For structural steel products to be free from serious problems in production and in service, it is necessary to provide a suitable level of quality management from the design phase, through material selection, into fabrication, and subsequently inspection.

Requirements for welding/fabrication activities are given in the Code of Practice of the NZ Steel Fabricator Certification (SFC) scheme. The Scheme is based on AS/NZS ISO 3834 part 1 to 5, and ISO 3834 part 6, alongside AS/NZS 1554 and NZS 3404.1.

A key requirement of the ISO 3834 system is inspection at appropriate points in the fabrication process in particular before, during, and after welding.

The inspection must be performed by the fabricator (i.e. “in-house” or “first party” inspection) as part of the production quality control. It is also referred to as “checks and tests” in AS/NZS 1554.

One of the key inspection factors is the implementation of an Inspection and Testing Plan (ITP). The ITP should be developed by the fabricator’s Responsible Welding Coordinator and welding supervisor. In-house welding inspection is usually supplemented by some degree of third party inspection as required by the Engineer. While the type and quantity of third-party inspection and NDT is defined by contract requirements and is typically less than 100%, in-house visual examination should cover all welding.

It is the intention of ISO 3834 that first-party visual inspection complies with the requirement of application Standard; for structural steel work AS/NZS 1554.1 and AS 3978. Those performing in-house checking/inspection must be competent. Section 7 AS/NZS 1554.1 states that a third party inspector should have at least the qualification required for a Welding Supervisor (e.g. AS 2214) and this requirement should also apply to first party (in-house) inspectors.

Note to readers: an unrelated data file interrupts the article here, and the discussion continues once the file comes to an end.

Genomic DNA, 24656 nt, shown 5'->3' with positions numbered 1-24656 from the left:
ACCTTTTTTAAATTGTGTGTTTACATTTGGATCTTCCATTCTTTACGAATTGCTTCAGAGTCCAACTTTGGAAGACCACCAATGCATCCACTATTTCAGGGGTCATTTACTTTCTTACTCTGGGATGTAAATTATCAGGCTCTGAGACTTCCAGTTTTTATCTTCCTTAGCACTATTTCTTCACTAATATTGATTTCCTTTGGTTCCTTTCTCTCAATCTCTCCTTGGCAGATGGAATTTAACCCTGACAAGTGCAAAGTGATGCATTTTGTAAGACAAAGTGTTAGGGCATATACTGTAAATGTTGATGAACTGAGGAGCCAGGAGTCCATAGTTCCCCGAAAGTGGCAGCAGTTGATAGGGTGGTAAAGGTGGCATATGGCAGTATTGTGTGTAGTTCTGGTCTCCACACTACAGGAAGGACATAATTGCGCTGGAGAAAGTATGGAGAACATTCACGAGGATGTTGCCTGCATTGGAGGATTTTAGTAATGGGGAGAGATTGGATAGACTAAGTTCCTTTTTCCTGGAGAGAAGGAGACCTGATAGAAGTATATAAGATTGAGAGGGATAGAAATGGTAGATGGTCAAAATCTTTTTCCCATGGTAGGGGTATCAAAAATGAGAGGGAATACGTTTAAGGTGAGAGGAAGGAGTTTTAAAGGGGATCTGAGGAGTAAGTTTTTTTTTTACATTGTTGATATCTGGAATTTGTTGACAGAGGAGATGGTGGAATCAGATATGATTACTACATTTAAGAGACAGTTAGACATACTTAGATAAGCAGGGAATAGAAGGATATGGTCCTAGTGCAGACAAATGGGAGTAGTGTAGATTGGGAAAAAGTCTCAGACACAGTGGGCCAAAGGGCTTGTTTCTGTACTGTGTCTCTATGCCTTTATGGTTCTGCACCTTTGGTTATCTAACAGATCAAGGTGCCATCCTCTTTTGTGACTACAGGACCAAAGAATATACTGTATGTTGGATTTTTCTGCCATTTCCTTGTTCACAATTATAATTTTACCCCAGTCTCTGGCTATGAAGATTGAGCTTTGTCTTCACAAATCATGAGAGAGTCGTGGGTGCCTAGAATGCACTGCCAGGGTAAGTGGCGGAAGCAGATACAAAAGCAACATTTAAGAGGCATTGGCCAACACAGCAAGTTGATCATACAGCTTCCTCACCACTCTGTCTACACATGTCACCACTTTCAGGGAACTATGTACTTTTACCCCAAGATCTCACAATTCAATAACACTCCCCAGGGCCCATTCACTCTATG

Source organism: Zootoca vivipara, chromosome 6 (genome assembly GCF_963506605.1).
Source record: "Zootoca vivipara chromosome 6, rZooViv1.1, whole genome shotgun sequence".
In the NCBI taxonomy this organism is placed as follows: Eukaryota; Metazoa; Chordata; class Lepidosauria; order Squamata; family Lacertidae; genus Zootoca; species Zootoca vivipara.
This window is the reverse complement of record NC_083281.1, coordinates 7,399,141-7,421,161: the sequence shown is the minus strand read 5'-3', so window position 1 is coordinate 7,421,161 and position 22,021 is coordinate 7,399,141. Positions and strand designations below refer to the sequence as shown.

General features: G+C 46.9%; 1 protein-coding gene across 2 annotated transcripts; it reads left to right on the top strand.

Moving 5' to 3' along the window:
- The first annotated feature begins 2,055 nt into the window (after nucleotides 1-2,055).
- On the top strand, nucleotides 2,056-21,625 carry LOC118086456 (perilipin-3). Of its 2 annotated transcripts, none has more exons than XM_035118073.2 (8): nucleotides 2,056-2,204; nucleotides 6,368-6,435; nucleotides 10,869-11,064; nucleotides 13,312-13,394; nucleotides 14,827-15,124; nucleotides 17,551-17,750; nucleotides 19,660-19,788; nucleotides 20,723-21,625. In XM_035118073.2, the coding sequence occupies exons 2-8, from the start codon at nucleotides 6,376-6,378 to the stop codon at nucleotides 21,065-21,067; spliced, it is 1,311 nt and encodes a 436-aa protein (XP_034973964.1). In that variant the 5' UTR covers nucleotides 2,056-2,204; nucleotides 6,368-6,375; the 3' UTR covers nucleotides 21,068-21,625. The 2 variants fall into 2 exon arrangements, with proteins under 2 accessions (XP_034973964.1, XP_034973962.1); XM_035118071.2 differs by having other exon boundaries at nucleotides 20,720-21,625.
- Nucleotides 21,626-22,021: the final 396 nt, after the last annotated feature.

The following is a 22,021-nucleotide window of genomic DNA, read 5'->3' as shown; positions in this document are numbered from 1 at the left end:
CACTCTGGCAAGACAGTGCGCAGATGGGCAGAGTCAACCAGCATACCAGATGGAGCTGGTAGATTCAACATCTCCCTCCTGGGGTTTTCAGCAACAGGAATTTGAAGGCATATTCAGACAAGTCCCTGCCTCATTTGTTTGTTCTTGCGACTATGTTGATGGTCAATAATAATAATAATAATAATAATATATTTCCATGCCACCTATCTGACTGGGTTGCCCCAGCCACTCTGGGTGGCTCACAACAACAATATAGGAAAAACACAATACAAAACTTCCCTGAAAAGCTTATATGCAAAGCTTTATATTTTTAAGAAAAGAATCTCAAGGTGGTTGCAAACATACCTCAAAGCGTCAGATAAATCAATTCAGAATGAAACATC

AS/NZS 1554 Section 7.3 requires visual examination to AS 3978-2003 Non-destructive testing-Visual inspection of metal products and components. The typical requirements of this type of standard for the visual inspection of structural steelwork can be summarised as follows:

  • Those performing inspection must:
    • Have suitable welding/fabrication experience and at least the qualification of an AS 2214 Welding Supervisor.
    • Be able to see! Unaided or corrected near visual vision acuity (Jaeger No.1), and pass a colour perception test.
  • The compliance requirements must be established from e.g. drawings, specifications, relevant standards (AS/NZS 1554, NZS 3404.1)
  • The work must be in suitable condition: ideally clean, dry, and accessible. The presence of slag, spatter and coatings (paint, galvanising) can negatively affect the ability to effectively inspect.
  • Inspection must be carried out under suitable lighting conditions; artificial lighting may be required.
  • Equipment such a weld gauge, ruler, magnifying glass, torch, mirror, and cleaning equipment need to be available as required.

Records of inspection should be available to the Engineer on an ongoing basis as required. It is essential that reports are to a high standard. Reports may be hardcopy or electronic, and the digital photograph can effectively replace a lot of text. They can be short and concise but should include the key items below:

  1. Inspection conditions such as lighting, any access or restrictions, surface condition, and the weather if relevant.
  2. The location and stage of manufacture
  3. Identification of the fabrication (drawing, specification, part/assembly number)
  4. Acceptance level; weld category and any specific job requirements
  5. Compliance (or not!)
  6. ID of the inspector, and the date.

Including in-house inspection reports in the quality documentation supplied to a Client will assist in providing a high level of confidence in a fabricator’s quality management system.

The effectiveness of the welding management system depends to a large extent on the monitoring of performance, analysing records and introduction of measures to eliminate “waste” in the fabrication process. In-house welding inspection offers excellent resource for data mining and analysis for this purpose.

For further information regarding ISO 3834 and SFC certification, please contact our General Manager Welding Centre Dr Michail Karpenko or Senior Welding Engineer Alan McClintock.